With the apostle in a war zone
Originally printed as an editorial in the Christian Science Sentinel
It was an unusual time for a trip to the Mediterranean - August 1990, just days after Iraq invaded Kuwait. The buildup to the Gulf War was accelerating daily. But tracing St. Paul's missionary journeys was something my mother and I had always wanted to do. We'd bought non-refundable tickets months before. And the US State Department assured us we could proceed "with caution."
Visiting the places where the Apostle Paul preached the story of Jesus to thousands of first-time hearers would have been poignant at any time. But now there was an unexpected dimension.
Suddenly, we were no longer just spectators of long-gone history. We were participants in history being made. American fighter planes buzzed over our ship day and night. Warships cruised past. Newspapers flaunted headlines about impending war. Tension hung heavy in some ports.
But that's where the apostle himself helped. His mission - and his love - interwove the news of 2,000 years ago with the news of today.
The Middle East had been turbulent in his time, too. The Roman Empire ruled the whole Mediterranean basin ironfistedly. Being a Christian and a converted Jew, like Paul, was dangerous. During his journeys he was insulted, beaten, whipped, stoned, robbed, thrown into prison.
Yet, through it all, he doggedly followed the vision that had instantly transformed him from a tormentor of Jesus' followers into a follower himself. It was a vision of what the Bible calls "Christ" - the animus that gave Jesus such ardor, such power to heal.
This vision fired Paul with a passion to take Christianity beyond the bounds of his native Cilicia to the rest of Asia Minor - then to Greece, and finally to Rome. It made him determined to go to these places, despite the multiple risks. It made him love enough to heal and forgive, and often win over, even people who were plotting to kill him.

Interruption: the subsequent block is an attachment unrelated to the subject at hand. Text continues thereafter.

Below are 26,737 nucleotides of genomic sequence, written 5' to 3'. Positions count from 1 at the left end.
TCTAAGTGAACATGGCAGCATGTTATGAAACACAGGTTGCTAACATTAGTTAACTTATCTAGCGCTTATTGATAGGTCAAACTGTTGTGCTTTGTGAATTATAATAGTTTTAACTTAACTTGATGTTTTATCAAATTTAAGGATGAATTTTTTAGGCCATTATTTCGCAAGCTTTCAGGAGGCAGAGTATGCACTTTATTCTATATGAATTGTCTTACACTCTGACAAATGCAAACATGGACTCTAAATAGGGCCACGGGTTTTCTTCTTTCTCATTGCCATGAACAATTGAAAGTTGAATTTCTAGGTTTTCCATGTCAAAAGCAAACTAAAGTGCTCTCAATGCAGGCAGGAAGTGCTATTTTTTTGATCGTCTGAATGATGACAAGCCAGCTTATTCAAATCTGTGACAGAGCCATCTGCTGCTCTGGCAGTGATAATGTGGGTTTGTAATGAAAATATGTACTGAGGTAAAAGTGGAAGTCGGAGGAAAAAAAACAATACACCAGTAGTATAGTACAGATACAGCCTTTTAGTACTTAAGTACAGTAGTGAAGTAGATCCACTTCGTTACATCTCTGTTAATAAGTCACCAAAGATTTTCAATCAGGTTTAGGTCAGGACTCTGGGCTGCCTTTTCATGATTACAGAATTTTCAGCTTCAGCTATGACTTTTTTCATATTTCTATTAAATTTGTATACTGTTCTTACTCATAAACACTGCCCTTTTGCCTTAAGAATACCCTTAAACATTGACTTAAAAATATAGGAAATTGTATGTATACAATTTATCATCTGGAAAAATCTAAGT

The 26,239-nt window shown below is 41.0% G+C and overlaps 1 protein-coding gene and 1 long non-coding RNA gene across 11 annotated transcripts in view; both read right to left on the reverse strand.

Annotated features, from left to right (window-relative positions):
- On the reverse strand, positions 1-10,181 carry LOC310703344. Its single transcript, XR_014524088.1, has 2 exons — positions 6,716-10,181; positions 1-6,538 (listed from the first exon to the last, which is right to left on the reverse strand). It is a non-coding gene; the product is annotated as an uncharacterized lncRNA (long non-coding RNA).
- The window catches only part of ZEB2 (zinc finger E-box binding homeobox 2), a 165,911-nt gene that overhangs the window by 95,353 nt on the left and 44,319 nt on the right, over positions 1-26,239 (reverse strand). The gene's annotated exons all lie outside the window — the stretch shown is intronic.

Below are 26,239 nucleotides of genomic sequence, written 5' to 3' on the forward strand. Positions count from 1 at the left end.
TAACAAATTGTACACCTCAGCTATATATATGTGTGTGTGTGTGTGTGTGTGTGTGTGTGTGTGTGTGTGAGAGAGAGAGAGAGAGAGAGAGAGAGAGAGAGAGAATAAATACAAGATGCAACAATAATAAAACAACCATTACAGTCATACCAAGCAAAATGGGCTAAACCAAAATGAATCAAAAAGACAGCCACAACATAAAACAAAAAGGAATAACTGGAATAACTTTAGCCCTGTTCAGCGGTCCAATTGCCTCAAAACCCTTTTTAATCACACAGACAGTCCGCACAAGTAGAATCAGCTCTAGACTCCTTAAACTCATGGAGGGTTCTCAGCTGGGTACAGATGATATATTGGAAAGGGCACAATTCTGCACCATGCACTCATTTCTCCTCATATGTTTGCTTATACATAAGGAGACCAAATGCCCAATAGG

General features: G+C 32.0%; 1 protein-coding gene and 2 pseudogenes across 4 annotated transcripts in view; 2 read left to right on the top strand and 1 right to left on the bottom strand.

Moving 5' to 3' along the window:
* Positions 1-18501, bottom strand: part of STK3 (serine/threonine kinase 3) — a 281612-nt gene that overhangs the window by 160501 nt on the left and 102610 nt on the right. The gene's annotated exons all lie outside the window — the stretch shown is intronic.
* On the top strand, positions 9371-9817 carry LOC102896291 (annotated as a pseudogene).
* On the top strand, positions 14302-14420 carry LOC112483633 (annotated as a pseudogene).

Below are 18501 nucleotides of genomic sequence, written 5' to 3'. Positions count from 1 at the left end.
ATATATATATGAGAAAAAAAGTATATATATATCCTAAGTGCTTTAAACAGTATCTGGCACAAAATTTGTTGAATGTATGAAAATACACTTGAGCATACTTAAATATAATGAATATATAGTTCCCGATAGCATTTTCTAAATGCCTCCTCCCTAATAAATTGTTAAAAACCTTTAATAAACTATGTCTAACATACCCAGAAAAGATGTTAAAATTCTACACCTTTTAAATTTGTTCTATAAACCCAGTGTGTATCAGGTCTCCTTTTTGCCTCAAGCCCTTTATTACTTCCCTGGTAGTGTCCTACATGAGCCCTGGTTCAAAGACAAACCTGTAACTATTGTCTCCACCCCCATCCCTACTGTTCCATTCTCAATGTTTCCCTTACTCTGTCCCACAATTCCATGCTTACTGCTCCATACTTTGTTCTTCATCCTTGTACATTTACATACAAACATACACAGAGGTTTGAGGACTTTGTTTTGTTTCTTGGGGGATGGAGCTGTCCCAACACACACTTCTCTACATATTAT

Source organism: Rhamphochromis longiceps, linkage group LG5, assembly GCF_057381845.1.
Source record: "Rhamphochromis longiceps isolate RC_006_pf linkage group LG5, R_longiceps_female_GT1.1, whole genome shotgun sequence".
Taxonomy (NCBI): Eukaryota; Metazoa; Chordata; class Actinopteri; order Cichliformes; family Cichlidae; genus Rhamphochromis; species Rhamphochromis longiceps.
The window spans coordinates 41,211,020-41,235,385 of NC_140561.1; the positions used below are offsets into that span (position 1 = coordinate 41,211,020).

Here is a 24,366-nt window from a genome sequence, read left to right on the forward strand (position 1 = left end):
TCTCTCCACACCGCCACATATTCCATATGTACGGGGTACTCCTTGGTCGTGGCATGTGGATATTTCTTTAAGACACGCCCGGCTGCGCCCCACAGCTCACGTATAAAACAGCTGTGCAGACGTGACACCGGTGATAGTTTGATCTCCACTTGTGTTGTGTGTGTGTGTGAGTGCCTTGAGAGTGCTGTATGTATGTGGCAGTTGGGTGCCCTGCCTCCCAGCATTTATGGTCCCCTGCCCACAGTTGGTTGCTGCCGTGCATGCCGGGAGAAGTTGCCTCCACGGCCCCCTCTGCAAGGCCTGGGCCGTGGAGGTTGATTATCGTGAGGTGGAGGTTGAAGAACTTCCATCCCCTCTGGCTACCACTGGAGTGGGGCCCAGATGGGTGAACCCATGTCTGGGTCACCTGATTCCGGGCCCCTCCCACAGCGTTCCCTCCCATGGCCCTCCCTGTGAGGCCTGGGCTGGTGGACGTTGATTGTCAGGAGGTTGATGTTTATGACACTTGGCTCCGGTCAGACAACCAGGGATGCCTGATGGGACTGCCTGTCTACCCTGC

Without this love, Paul said it was all pointless - his eloquent words, his noble sacrifices, his dramatic cures. "If I did not love others," he told the squabbling church at Corinth, "I would be nothing more than a noisy gong or a clanging cymbal.... Love never fails!" (I Cor. 13:1, 8).
That love comforted us one memorable morning in Istanbul. Our American tour group stood on the plaza outside the Santa Sophia Mosque, waiting to enter. A couple of other tour guides rushed up to ours and whispered urgently in Turkish. Then our young guide turned to us and said somberly, "I've just heard that a large number of American fighter planes have landed in my country today."
A hush fell over the group. We weren't sure how to take what he'd said, but he was obviously very disturbed.
Then, I thought of the love that never fails. The love that ultimately comes from God, who cares about all His children equally - without regard for nationality, race, religion, class, or gender. The love that sees only the spiritual perfectness that He has made in everyone. And I felt that love, warming us like the early morning sunshine flooding the plaza. Holding us all together as one.
At that moment, something changed. Our guide broke into his usual smile. A smile so full of love that it was as if he'd said out loud, "It's going to be all right." And with that, he ushered us into his beloved mosque.
It was a small incident. But I think of it often as I pray about the Middle East. Because somehow that moment of coming together - in the apostle's own land - previews for me a much grander coming together. Everywhere. The inevitable coming together of all God's sons and daughters in His magnificent love.
Envisioning that moment, Mary Baker Eddy once wrote, "Then shall all nations, peoples, and tongues, in the words of St. Paul, have 'one God and Father of all, who is above all, and through all, and in you all' " ("Christian Science versus Pantheism," pg. 13).
It's a vision that transcends empires, territories, and war zones - and that will some day altogether supersede them.
(c) Copyright 2001. The Christian Science Monitor